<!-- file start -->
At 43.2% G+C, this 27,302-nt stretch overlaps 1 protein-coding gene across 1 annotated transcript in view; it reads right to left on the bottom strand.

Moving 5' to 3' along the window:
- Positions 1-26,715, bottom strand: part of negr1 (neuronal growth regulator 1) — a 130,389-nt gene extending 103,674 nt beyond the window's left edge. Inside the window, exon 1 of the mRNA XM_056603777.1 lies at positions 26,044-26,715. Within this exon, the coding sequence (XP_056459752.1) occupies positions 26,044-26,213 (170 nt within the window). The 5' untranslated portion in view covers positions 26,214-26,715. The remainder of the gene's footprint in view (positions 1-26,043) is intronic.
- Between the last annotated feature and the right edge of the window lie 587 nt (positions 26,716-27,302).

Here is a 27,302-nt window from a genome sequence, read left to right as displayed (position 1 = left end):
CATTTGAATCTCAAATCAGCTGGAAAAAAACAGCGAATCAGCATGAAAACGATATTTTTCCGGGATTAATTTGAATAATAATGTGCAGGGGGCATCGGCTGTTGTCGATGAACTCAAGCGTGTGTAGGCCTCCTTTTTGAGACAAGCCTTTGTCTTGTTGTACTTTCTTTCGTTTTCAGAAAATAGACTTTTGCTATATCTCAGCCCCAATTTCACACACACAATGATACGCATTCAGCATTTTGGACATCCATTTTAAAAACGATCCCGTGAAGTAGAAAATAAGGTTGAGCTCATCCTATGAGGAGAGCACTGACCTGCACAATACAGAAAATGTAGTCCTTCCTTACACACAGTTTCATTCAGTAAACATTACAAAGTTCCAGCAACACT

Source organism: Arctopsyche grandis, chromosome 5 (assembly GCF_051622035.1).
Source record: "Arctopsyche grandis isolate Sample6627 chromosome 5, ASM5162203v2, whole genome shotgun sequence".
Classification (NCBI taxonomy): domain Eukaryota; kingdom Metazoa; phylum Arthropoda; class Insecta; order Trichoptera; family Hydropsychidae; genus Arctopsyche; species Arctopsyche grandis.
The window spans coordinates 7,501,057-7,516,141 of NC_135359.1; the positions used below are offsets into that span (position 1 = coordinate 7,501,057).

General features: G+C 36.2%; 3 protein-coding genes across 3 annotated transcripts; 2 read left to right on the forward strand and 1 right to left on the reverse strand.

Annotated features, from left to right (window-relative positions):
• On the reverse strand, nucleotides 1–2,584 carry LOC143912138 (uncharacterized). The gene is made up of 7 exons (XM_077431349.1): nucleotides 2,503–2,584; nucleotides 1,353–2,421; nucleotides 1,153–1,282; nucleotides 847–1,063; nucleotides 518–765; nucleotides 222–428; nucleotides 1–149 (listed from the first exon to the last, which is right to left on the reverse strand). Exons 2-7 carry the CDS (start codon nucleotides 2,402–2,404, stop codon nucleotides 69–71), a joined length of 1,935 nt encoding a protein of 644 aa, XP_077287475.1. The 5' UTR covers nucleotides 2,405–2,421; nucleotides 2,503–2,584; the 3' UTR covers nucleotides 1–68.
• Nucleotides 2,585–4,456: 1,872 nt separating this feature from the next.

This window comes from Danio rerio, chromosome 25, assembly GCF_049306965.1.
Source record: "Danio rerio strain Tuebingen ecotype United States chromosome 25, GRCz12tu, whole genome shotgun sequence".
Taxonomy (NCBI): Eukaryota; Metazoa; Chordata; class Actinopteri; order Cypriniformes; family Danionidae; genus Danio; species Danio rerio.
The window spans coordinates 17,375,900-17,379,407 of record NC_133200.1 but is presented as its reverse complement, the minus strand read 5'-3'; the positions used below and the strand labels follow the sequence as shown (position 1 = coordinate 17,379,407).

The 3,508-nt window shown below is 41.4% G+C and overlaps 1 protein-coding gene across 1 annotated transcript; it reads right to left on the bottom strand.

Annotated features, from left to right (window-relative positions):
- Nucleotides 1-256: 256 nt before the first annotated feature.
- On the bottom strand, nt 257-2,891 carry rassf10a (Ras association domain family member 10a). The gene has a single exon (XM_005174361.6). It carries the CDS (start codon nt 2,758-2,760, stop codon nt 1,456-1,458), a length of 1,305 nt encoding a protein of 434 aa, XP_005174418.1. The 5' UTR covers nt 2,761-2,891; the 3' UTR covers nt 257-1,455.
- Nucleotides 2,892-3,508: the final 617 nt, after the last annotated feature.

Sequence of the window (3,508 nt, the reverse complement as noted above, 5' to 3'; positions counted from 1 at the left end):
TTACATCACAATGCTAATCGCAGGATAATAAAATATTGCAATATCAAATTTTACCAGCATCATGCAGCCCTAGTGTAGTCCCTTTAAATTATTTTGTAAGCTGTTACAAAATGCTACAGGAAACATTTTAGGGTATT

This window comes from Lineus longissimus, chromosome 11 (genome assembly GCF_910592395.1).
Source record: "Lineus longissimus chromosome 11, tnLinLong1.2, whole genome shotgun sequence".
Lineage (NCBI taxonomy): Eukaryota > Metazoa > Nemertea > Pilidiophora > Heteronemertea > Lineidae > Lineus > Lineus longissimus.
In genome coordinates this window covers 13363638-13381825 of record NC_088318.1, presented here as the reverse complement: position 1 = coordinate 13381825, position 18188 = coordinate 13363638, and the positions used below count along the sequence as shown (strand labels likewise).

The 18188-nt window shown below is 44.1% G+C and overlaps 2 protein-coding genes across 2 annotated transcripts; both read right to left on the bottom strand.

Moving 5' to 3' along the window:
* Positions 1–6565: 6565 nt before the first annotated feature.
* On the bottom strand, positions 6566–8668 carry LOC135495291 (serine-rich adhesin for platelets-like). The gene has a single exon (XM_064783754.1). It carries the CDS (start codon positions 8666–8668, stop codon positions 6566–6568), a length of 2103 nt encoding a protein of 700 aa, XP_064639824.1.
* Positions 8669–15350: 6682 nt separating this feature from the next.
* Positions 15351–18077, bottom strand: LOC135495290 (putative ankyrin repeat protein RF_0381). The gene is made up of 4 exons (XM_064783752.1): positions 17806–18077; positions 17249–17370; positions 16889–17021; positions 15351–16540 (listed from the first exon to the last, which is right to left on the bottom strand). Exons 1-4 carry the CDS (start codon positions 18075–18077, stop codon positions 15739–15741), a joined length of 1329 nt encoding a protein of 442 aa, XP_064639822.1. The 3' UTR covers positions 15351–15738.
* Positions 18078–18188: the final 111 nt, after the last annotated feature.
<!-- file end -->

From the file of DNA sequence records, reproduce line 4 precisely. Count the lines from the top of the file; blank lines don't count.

- Between the last annotated feature and the right edge of the window lie 587 nt (positions 26,716-27,302).